When College Requirements Pay Off

Let’s take a quick trip back in time.

Sophomore year of college. Tucked away on UNC-Chapel Hill’s beautiful campus is a basement lecture hall with no windows. I’m sitting in it, along with 150 other tired college students.

It’s an earth science class. It’s required. And it’s early. The professor is talking about how the character of a volcanic eruption is largely controlled by viscosity, or resistance to flow. Viscosity increases with silica content. Silica content increases with…

I yawn and force myself to take notes. It’s so early.

Fast forward eight years. I’m no longer a student at UNC. I’m an employee for the university now, and I’m standing in a lava field below an enormous volcano in southern Chile.

“So you can see the lava flow was really viscous,”explains the geophyscist standing next to me. “But the lahar flow moved much faster because it had so much water.”

“Right, I remember studying that actually.”

I am not a geophysicist. I’m not even a scientist. Violent Earth was one of the only science classes I took in college. But as I stand among the massive swath of dried lava, I’m really, really glad I took that class.

The dried lava flow below the Llaima Volcano in Conguillo National Park.

I’m here as a journalist, documenting an expedition where teams of researchers are installing cutting-edge seismometers to better understand one of the most active volcanos in South America.

There are about 20 scientists here—they are all experts in volcanology and seismology. They are very strong—hauling heavy equipment up treacherously steep terrain for hours at a time. And they are very smart—collecting and analyzing enormous amounts of seismic data.

As the only non-scientist, I ask a lot of questions. I try not to ask too many stupid ones. Yes, I know what a stratovolcano is. I remember the graphic from my Violent Earth textbook that illustated tectonic plates and subduction zones.

About 20 miles below our feet is a major subduction zone, where the Nazca plate is slowly forcing itself under the South American plate. The collision of those two plates created the Andes mountain range. It also created Llaima, the volcano we’re standing on.

Researchers obtain special permits to access higher elevations on the volcano.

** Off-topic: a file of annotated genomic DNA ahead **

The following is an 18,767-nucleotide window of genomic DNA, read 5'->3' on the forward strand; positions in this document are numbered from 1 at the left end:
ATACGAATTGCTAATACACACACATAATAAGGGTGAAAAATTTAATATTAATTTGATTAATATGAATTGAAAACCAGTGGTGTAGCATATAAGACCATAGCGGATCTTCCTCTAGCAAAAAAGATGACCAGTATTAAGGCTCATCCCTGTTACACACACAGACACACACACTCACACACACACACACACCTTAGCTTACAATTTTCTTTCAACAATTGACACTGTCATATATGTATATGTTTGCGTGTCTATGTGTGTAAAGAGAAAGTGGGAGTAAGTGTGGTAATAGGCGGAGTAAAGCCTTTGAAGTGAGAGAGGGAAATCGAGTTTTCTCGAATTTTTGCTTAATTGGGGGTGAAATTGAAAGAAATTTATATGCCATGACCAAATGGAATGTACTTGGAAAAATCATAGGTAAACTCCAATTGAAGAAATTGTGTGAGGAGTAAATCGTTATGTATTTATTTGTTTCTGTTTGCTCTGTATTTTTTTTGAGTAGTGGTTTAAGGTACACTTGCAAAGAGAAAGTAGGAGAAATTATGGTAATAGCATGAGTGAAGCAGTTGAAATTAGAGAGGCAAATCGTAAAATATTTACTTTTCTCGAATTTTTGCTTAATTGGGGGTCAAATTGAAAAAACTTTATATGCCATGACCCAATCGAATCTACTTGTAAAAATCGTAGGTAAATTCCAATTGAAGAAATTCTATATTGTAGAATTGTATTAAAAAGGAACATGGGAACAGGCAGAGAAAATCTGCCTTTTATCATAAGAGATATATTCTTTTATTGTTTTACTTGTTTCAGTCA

We ride in pick-up trucks and hike to different areas of the volcano. The lava flow is one stop. Next stop is a field of volcanic ash. Jonathan Lees, the principal investigator on the expedition, tells me about the different pyroclastic materials that shoot out of the volcano during an eruption.

(I remember the word “pyroclastic” from class too. As a writer, I always liked that word—lots of sharp syllables and hard-hitting consonants.)

I learn a lot. I learn more about eruptions and lava flows and lahar flows. I dump ash out of my boots and learn that this particular type of ash is called tephra. I learn about the earthquakes happening on and around the volcano all the time.

“You know it’s funny,” Jonathan says to me after describing how calculations are made from the earthquake data he collects. “People think geology is just ‘rocks for jocks’, but you actually have to be pretty smart to do this work.”

Yeah, no kidding.

A researcher shovels volcanic ash (tephra) to install a new seismometer device.

When you’re a college student, you may sit through classes unrelated to your major and think “why would I ever need to know this?”

Believe me, you need to know it.

You need to know it because you can’t predict the future.

You need to know it because you might one day be the only person in the room who doesn’t know it.

Rebecca Rodd, a UNC student working towards a PhD in geophysics, notes the location of a seismometer on the Llaima Volcano.

When I came to UNC, I knew what I wanted to do—major in journalism and become a professional storyteller. I was passionate, driven and focused. And in my infinite 18-year-old wisdom, I was annoyed that I had to take science and math classes completely unrelated to my major. If I had been given the option to skip those classes, I would have.

Fortunately, UNC wouldn’t let me do that.

I was a bit too young and inexperienced to see that taking classes in a wide range of subjects (including geology) was just as vital to me becoming a good journalist as my photography and newswriting classes were.

This is not the first time I’ve paused to appreciate my liberal arts education and it certainly won’t be the last. I do at least ten things every day that I can directly attribute to my journalism degree. Whether I’m traveling in South America or just helping the person in front of me at the DMV in Carrboro, I’m really glad I minored in Spanish. And I wouldn’t be typing these words right now if I hadn’t taken a handful of creative writing classes.

For the rest of my life, I will be thankful for the education Carolina gave me. Especially that Violent Earth class.

The author photographing the installation of a seismic station.